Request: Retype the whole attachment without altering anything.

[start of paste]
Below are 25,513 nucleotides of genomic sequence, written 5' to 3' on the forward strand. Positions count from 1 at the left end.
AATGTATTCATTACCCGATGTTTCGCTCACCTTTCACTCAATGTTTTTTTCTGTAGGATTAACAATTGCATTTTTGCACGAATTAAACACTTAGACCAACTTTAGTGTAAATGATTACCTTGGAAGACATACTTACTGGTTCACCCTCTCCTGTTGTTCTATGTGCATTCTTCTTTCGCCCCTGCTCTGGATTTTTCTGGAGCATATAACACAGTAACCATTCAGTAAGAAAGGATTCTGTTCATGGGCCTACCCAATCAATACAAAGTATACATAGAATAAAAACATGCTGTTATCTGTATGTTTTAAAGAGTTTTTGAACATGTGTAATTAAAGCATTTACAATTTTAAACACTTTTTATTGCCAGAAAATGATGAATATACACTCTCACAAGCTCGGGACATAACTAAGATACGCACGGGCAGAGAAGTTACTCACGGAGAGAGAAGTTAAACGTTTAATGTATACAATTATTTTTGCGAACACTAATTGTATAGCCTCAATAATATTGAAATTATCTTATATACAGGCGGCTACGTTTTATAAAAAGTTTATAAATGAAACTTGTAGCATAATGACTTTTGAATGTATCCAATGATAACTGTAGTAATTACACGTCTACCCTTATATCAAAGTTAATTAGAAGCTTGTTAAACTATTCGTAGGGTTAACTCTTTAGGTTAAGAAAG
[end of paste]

Below are 25,513 nucleotides of genomic sequence, written 5' to 3' on the forward strand. Positions count from 1 at the left end.
AATGTATTCATTACCCGATGTTTCGCTCACCTTTCACTCAATGTTTTTTTCTGTAGGATTAACAATTGCATTTTTGCACGAATTAAACACTTAGACCAACTTTAGTGTAAATGATTACCTTGGAAGACATACTTACTGGTTCACCCTCTCCTGTTGTTCTATGTGCATTCTTCTTTCGCCCCTGCTCTGGATTTTTCTGGAGCATATAACACAGTAACCATTCAGTAAGAAAGGATTCTGTTCATGGGCCTACCCAATCAATACAAAGTATACATAGAATAAAAACATGCTGTTATCTGTATGTTTTAAAGAGTTTTTGAACATGTGTAATTAAAGCATTTACAATTTTAAACACTTTTTATTGCCAGAAAATGATGAATATACACTCTCACAAGCTCGGGACATAACTAAGATACGCACGGGCAGAGAAGTTACTCACGGAGAGAGAAGTTAAACGTTTAATGTATACAATTATTTTTGCGAACACTAATTGTATAGCCTCAATAATATTGAAATTATCTTATATACAGGCGGCTACGTTTTATAAAAAGTTTATAAATGAAACTTGTAGCATAATGACTTTTGAATGTATCCAATGATAACTGTAGTAATTACACGTCTACCCTTATATCAAAGTTAATTAGAAGCTTGTTAAACTATTCGTAGGGTTAACTCTTTAGGTTAAGAAAG